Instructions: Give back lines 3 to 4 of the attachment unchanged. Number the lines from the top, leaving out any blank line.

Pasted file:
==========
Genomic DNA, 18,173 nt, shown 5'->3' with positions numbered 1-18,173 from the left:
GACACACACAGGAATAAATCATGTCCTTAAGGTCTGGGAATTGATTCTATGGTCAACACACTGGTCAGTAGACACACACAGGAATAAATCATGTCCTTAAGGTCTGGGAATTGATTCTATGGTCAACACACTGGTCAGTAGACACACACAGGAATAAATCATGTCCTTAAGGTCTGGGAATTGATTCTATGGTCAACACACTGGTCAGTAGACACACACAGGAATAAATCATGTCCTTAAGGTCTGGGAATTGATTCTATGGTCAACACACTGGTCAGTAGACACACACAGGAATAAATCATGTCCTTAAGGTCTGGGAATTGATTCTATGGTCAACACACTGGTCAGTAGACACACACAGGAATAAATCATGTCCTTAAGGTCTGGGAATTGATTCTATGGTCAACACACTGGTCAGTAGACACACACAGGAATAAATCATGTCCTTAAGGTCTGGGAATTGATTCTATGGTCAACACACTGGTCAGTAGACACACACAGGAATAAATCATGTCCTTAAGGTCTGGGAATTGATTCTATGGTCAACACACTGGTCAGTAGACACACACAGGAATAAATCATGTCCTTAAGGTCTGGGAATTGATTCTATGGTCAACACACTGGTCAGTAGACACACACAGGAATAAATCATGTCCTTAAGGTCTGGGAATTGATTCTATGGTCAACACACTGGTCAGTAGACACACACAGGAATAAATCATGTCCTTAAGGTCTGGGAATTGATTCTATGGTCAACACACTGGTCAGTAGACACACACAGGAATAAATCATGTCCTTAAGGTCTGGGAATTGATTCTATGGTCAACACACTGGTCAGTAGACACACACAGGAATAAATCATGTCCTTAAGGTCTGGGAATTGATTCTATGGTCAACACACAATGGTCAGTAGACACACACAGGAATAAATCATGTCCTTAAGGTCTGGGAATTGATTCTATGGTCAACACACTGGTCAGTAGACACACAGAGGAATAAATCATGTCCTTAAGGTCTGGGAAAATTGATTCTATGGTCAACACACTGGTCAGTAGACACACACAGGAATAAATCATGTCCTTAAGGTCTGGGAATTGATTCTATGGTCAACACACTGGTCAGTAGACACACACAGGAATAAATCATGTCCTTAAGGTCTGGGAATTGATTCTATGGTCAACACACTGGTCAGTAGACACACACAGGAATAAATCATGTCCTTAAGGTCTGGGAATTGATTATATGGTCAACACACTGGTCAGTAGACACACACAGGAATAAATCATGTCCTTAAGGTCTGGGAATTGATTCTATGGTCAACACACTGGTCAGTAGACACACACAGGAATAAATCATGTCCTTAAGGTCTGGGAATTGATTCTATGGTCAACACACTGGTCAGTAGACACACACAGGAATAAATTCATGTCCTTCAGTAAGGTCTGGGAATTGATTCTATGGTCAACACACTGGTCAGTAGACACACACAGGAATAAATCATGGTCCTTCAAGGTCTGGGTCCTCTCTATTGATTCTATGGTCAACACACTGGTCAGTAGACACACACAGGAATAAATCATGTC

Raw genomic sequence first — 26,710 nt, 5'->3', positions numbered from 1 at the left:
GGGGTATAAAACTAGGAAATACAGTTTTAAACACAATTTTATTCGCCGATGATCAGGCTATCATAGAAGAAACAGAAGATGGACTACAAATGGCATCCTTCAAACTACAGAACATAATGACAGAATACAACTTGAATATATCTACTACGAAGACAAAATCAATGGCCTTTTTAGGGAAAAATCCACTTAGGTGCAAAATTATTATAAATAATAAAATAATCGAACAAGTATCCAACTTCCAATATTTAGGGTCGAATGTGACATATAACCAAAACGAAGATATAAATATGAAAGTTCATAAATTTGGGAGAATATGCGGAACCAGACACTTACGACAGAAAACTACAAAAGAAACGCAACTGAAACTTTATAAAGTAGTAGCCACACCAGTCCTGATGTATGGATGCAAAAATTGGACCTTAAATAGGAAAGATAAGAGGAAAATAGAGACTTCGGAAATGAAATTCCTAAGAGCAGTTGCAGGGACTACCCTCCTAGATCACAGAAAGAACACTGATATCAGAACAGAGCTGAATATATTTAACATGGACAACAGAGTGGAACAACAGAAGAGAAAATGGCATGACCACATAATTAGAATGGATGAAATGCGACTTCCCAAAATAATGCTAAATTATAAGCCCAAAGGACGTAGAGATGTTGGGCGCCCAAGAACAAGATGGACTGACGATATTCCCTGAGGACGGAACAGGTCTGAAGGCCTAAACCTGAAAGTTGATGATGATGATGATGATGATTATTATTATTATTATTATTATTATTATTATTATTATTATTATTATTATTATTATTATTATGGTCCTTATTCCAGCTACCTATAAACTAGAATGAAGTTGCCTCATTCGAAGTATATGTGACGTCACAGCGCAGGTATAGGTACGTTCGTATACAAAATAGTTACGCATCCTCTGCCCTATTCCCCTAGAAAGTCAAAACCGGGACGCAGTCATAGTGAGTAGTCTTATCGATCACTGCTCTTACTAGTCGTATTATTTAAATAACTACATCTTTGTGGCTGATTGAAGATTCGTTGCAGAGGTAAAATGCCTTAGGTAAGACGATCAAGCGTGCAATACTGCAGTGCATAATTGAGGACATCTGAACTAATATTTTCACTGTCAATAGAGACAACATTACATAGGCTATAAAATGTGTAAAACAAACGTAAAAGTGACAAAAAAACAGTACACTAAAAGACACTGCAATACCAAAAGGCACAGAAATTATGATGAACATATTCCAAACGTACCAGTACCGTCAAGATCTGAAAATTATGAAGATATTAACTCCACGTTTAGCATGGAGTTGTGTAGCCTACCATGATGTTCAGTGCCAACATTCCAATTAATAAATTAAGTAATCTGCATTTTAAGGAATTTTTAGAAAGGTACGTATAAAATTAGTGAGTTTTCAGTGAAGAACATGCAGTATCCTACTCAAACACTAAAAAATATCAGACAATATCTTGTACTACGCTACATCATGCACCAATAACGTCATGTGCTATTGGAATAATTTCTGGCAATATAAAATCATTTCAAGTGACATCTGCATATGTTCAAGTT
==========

Raw genomic sequence first — 26,710 nt, 5'->3', positions numbered from 1 at the left:
GGGGTATAAAACTAGGAAATACAGTTTTAAACACAATTTTATTCGCCGATGATCAGGCTATCATAGAAGAAACAGAAGATGGACTACAAATGGCATCCTTCAAACTACAGAACATAATGACAGAATACAACTTGAATATATCTACTACGAAGACAAAATCAATGGCCTTTTTAGGGAAAAATCCACTTAGGTGCAAAATTATTATAAATAATAAAATAATCGAACAAGTATCCAACTTCCAATATTTAGGGTCGAATGTGACATATAACCAAAACGAAGATATAAATATGAAAGTTCATAAATTTGGGAGAATATGCGGAACCAGACACTTACGACAGAAAACTACAAAAGAAACGCAACTGAAACTTTATAAAGTAGTAGCCACACCAGTCCTGATGTATGGATGCAAAAATTGGACCTTAAATAGGAAAGATAAGAGGAAAATAGAGACTTCGGAAATGAAATTCCTAAGAGCAGTTGCAGGGACTACCCTCCTAGATCACAGAAAGAACACTGATATCAGAACAGAGCTGAATATATTTAACATGGACAACAGAGTGGAACAACAGAAGAGAAAATGGCATGACCACATAATTAGAATGGATGAAATGCGACTTCCCAAAATAATGCTAAATTATAAGCCCAAAGGACGTAGAGATGTTGGGCGCCCAAGAACAAGATGGACTGACGATATTCCCTGAGGACGGAACAGGTCTGAAGGCCTAAACCTGAAAGTTGATGATGATGATGATGATGATTATTATTATTATTATTATTATTATTATTATTATTATTATTATTATTATTATTATTATTATGGTCCTTATTCCAGCTACCTATAAACTAGAATGAAGTTGCCTCATTCGAAGTATATGTGACGTCACAGCGCAGGTATAGGTACGTTCGTATACAAAATAGTTACGCATCCTCTGCCCTATTCCCCTAGAAAGTCAAAACCGGGACGCAGTCATAGTGAGTAGTCTTATCGATCACTGCTCTTACTAGTCGTATTATTTAAATAACTACATCTTTGTGGCTGATTGAAGATTCGTTGCAGAGGTAAAATGCCTTAGGTAAGACGATCAAGCGTGCAATACTGCAGTGCATAATTGAGGACATCTGAACTAATATTTTCACTGTCAATAGAGACAACATTACATAGGCTATAAAATGTGTAAAACAAACGTAAAAGTGACAAAAAAACAGTACACTAAAAGACACTGCAATACCAAAAGGCACAGAAATTATGATGAACATATTCCAAACGTACCAGTACCGTCAAGATCTGAAAATTATGAAGATATTAACTCCACGTTTAGCATGGAGTTGTGTAGCCTACCATGATGTTCAGTGCCAACATTCCAATTAATAAATTAAGTAATCTGCATTTTAAGGAATTTTTAGAAAGGTACGTATAAAATTAGTGAGTTTTCAGTGAAGAACATGCAGTATCCTACTCAAACACTAAAAAATATCAGACAATATCTTGTACTACGCTACATCATGCACCAATAACGTCATGTGCTATTGGAATAATTTCTGGCAATATAAAATCATTTCAAGTGACATCTGCATATGTTCAAGTT